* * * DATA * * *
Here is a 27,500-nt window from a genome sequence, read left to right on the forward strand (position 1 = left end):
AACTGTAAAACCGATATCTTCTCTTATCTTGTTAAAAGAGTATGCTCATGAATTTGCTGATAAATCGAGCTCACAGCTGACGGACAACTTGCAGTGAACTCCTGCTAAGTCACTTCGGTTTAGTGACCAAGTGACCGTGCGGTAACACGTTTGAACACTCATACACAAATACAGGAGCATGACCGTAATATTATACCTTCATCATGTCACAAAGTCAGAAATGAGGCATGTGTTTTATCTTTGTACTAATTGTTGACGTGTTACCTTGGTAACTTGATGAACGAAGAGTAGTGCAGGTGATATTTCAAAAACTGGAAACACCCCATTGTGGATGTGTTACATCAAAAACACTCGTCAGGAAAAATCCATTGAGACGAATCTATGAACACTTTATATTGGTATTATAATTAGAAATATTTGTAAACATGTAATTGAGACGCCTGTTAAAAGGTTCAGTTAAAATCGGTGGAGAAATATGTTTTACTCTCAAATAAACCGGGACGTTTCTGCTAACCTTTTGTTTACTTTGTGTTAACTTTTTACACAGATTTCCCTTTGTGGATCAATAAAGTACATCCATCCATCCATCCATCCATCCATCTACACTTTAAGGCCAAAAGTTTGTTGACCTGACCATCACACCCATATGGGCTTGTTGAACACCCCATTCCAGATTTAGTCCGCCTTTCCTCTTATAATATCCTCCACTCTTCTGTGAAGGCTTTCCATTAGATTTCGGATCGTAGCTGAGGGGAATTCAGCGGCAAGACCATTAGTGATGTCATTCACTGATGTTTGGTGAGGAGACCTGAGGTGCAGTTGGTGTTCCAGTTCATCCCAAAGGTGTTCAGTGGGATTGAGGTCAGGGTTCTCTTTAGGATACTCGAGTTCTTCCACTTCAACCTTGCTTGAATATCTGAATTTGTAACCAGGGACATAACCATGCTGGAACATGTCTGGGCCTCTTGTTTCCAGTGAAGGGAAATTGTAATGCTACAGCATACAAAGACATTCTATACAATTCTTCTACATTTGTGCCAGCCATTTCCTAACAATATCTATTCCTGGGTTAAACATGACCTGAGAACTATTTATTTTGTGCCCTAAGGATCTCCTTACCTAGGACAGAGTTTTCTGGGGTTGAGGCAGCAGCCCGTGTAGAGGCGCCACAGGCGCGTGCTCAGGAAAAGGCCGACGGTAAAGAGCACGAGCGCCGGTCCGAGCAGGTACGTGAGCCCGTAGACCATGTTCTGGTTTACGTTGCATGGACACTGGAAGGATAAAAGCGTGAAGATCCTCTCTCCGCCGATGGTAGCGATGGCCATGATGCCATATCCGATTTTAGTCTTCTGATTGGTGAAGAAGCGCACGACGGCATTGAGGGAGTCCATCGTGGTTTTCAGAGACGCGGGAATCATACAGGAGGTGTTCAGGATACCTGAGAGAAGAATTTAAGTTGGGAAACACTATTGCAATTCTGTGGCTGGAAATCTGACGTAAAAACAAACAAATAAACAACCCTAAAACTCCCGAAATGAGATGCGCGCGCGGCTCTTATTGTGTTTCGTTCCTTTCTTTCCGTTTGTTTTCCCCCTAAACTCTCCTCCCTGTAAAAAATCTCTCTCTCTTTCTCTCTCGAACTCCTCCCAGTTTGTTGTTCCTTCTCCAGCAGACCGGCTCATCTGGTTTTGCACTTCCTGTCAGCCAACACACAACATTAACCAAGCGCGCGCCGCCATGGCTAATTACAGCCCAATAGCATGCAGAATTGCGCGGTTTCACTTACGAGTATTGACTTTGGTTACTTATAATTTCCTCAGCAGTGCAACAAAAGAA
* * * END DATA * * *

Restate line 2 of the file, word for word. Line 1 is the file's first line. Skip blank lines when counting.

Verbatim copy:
AACTGTAAAACCGATATCTTCTCTTATCTTGTTAAAAGAGTATGCTCATGAATTTGCTGATAAATCGAGCTCACAGCTGACGGACAACTTGCAGTGAACTCCTGCTAAGTCACTTCGGTTTAGTGACCAAGTGACCGTGCGGTAACACGTTTGAACACTCATACACAAATACAGGAGCATGACCGTAATATTATACCTTCATCATGTCACAAAGTCAGAAATGAGGCATGTGTTTTATCTTTGTACTAATTGTTGACGTGTTACCTTGGTAACTTGATGAACGAAGAGTAGTGCAGGTGATATTTCAAAAACTGGAAACACCCCATTGTGGATGTGTTACATCAAAAACACTCGTCAGGAAAAATCCATTGAGACGAATCTATGAACACTTTATATTGGTATTATAATTAGAAATATTTGTAAACATGTAATTGAGACGCCTGTTAAAAGGTTCAGTTAAAATCGGTGGAGAAATATGTTTTACTCTCAAATAAACCGGGACGTTTCTGCTAACCTTTTGTTTACTTTGTGTTAACTTTTTACACAGATTTCCCTTTGTGGATCAATAAAGTACATCCATCCATCCATCCATCCATCCATCTACACTTTAAGGCCAAAAGTTTGTTGACCTGACCATCACACCCATATGGGCTTGTTGAACACCCCATTCCAGATTTAGTCCGCCTTTCCTCTTATAATATCCTCCACTCTTCTGTGAAGGCTTTCCATTAGATTTCGGATCGTAGCTGAGGGGAATTCAGCGGCAAGACCATTAGTGATGTCATTCACTGATGTTTGGTGAGGAGACCTGAGGTGCAGTTGGTGTTCCAGTTCATCCCAAAGGTGTTCAGTGGGATTGAGGTCAGGGTTCTCTTTAGGATACTCGAGTTCTTCCACTTCAACCTTGCTTGAATATCTGAATTTGTAACCAGGGACATAACCATGCTGGAACATGTCTGGGCCTCTTGTTTCCAGTGAAGGGAAATTGTAATGCTACAGCATACAAAGACATTCTATACAATTCTTCTACATTTGTGCCAGCCATTTCCTAACAATATCTATTCCTGGGTTAAACATGACCTGAGAACTATTTATTTTGTGCCCTAAGGATCTCCTTACCTAGGACAGAGTTTTCTGGGGTTGAGGCAGCAGCCCGTGTAGAGGCGCCACAGGCGCGTGCTCAGGAAAAGGCCGACGGTAAAGAGCACGAGCGCCGGTCCGAGCAGGTACGTGAGCCCGTAGACCATGTTCTGGTTTACGTTGCATGGACACTGGAAGGATAAAAGCGTGAAGATCCTCTCTCCGCCGATGGTAGCGATGGCCATGATGCCATATCCGATTTTAGTCTTCTGATTGGTGAAGAAGCGCACGACGGCATTGAGGGAGTCCATCGTGGTTTTCAGAGACGCGGGAATCATACAGGAGGTGTTCAGGATACCTGAGAGAAGAATTTAAGTTGGGAAACACTATTGCAATTCTGTGGCTGGAAATCTGACGTAAAAACAAACAAATAAACAACCCTAAAACTCCCGAAATGAGATGCGCGCGCGGCTCTTATTGTGTTTCGTTCCTTTCTTTCCGTTTGTTTTCCCCCTAAACTCTCCTCCCTGTAAAAAATCTCTCTCTCTTTCTCTCTCGAACTCCTCCCAGTTTGTTGTTCCTTCTCCAGCAGACCGGCTCATCTGGTTTTGCACTTCCTGTCAGCCAACACACAACATTAACCAAGCGCGCGCCGCCATGGCTAATTACAGCCCAATAGCATGCAGAATTGCGCGGTTTCACTTACGAGTATTGACTTTGGTTACTTATAATTTCCTCAGCAGTGCAACAAAAGAA